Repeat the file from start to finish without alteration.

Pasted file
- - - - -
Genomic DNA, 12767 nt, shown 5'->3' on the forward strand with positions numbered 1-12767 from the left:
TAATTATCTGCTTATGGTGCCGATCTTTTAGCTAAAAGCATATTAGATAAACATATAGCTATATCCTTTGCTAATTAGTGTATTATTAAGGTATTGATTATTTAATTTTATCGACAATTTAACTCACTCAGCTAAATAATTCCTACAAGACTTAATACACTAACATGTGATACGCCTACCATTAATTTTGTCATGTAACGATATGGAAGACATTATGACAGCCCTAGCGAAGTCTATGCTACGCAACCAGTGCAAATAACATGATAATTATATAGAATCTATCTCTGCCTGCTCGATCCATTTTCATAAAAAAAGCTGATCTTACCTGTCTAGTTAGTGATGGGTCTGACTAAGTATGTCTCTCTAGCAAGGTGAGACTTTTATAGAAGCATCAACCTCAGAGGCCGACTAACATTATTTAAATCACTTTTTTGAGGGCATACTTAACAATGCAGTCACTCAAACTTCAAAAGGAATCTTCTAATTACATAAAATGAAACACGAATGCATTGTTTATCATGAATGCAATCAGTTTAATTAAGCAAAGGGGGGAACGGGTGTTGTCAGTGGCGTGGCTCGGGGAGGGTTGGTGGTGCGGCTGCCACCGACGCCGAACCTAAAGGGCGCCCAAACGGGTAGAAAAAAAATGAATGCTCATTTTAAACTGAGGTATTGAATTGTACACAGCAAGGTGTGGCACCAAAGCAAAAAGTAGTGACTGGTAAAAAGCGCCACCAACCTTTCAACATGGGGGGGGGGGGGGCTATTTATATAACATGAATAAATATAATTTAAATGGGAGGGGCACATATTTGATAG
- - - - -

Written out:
Genomic DNA, 12767 nt, shown 5'->3' on the forward strand with positions numbered 1-12767 from the left:
TAATTATCTGCTTATGGTGCCGATCTTTTAGCTAAAAGCATATTAGATAAACATATAGCTATATCCTTTGCTAATTAGTGTATTATTAAGGTATTGATTATTTAATTTTATCGACAATTTAACTCACTCAGCTAAATAATTCCTACAAGACTTAATACACTAACATGTGATACGCCTACCATTAATTTTGTCATGTAACGATATGGAAGACATTATGACAGCCCTAGCGAAGTCTATGCTACGCAACCAGTGCAAATAACATGATAATTATATAGAATCTATCTCTGCCTGCTCGATCCATTTTCATAAAAAAAGCTGATCTTACCTGTCTAGTTAGTGATGGGTCTGACTAAGTATGTCTCTCTAGCAAGGTGAGACTTTTATAGAAGCATCAACCTCAGAGGCCGACTAACATTATTTAAATCACTTTTTTGAGGGCATACTTAACAATGCAGTCACTCAAACTTCAAAAGGAATCTTCTAATTACATAAAATGAAACACGAATGCATTGTTTATCATGAATGCAATCAGTTTAATTAAGCAAAGGGGGGAACGGGTGTTGTCAGTGGCGTGGCTCGGGGAGGGTTGGTGGTGCGGCTGCCACCGACGCCGAACCTAAAGGGCGCCCAAACGGGTAGAAAAAAAATGAATGCTCATTTTAAACTGAGGTATTGAATTGTACACAGCAAGGTGTGGCACCAAAGCAAAAAGTAGTGACTGGTAAAAAGCGCCACCAACCTTTCAACATGGGGGGGGGGGGGGCTATTTATATAACATGAATAAATATAATTTAAATGGGAGGGGCACATATTTGATAG